Friday, November 19, 2010

Cold wind of reality blowing through Holyrood.

From The Scotsman:
A total of 13 civil servants were still being paid to work in the Scottish Government's National Conversation, Referendum and Elections Division, even though the SNP has dumped its plans for a referendum this parliament.

Labour, which obtained the figures up to the end of September 2010 in a reply to a parliamentary question, said wages, pensions and other costs associated with employing the staff totalled £1.2m over two years.

The National Conversation was launched by First Minister Alex Salmond in August 2007, just months after the SNP swept to power. Mr Salmond, speaking at the launch of the campaign, said that "no change was no longer an option".
That breezy arrogance of Salmond and the SNP, demonstrated just over three years ago, is now thankfully a relic of the past. The SNP's defence to the Labour charges, however, is revealing:
A spokesman also claimed there were now 11 members of staff employed in the unit, rather than the 13 revealed in the figures for September 2010.

He said: "This is desperate stuff from Labour, who are just wrong. The reality is that the National Conversation, Referendum and Elections Division now has 11 members of staff, under a head of division who also covers another area of work.
"The division's work includes preparation for the next local government elections to ensure that there is no repeat of the problems encountered in 2007.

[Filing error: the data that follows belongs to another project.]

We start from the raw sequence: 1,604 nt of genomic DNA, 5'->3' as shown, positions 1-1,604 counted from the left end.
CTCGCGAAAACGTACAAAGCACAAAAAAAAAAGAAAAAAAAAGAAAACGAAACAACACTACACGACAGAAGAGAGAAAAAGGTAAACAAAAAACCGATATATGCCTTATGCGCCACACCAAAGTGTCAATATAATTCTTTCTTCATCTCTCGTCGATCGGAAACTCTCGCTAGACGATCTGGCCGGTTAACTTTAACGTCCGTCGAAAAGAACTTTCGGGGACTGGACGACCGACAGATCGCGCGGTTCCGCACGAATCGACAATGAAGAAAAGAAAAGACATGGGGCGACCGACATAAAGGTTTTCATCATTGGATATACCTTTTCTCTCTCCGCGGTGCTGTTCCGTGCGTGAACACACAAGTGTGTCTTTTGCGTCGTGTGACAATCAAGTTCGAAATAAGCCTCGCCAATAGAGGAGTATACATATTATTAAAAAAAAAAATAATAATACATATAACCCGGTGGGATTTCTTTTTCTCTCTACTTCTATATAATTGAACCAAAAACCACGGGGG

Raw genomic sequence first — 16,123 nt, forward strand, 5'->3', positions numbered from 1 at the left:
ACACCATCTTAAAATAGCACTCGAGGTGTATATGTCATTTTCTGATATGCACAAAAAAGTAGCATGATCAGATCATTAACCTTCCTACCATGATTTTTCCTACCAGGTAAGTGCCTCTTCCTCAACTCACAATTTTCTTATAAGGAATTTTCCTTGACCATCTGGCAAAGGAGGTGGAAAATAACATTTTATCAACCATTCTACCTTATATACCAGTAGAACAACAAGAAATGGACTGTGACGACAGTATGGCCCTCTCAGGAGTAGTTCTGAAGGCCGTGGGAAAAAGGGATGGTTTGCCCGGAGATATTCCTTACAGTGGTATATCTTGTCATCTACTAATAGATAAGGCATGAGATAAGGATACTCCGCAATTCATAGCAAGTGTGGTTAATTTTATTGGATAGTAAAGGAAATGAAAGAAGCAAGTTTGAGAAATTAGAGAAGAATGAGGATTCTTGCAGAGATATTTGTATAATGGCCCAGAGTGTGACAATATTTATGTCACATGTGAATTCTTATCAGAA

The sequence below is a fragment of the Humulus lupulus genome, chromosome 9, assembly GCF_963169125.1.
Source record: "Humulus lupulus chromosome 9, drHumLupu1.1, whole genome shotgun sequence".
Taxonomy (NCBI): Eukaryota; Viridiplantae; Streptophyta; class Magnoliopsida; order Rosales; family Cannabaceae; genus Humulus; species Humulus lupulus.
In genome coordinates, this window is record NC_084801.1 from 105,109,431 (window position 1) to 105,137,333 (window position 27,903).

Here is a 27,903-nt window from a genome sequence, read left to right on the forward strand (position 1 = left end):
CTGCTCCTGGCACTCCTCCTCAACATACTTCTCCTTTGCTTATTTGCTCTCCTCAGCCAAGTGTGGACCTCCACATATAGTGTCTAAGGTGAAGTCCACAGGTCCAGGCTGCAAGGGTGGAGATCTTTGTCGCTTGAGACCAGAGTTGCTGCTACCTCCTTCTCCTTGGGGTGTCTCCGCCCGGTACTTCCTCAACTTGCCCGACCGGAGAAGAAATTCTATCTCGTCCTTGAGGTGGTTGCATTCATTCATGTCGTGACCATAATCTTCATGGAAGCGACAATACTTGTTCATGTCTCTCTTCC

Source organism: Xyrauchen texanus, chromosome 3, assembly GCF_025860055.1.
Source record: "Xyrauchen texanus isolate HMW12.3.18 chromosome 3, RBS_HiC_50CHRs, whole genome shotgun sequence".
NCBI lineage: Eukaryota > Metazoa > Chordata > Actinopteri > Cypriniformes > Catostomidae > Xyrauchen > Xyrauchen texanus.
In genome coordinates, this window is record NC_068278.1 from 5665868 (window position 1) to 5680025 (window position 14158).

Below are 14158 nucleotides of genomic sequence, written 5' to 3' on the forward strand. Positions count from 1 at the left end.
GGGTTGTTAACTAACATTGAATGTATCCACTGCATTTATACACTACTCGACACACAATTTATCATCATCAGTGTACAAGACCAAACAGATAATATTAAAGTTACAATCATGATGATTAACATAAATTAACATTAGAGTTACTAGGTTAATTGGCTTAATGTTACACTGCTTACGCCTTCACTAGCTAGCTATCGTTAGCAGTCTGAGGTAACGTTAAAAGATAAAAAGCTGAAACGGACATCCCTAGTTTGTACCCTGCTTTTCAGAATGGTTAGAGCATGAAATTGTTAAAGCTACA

"The work includes a Bill currently before parliament to reform the management of local elections, procurement and testing of the electronic counting system, and preparation of the regulations governing things such as ballot paper design, proxy voting and the other detailed rules for the election. "Other work includes supporting ministers on wider elections issues, and of course preparation of the Bill for a referendum on Scotland's constitutional future.
It's revealing because the their defence is built not on the worthiness of the "National Conversation" but on the fact that the division is dealing with a host of other more "prosaic"  matters.

In 2007, in contrast, it would have been more along the lines of:

"A staff of 13, never mind 11, is too small to deal with the overwhelming demand of the Scottish public for a-
1. National Conversation 2. Referendum 3. Separation. We are merely attempting to satisfy that demand".

But, as I said, in the space of just over three years, times have changed.

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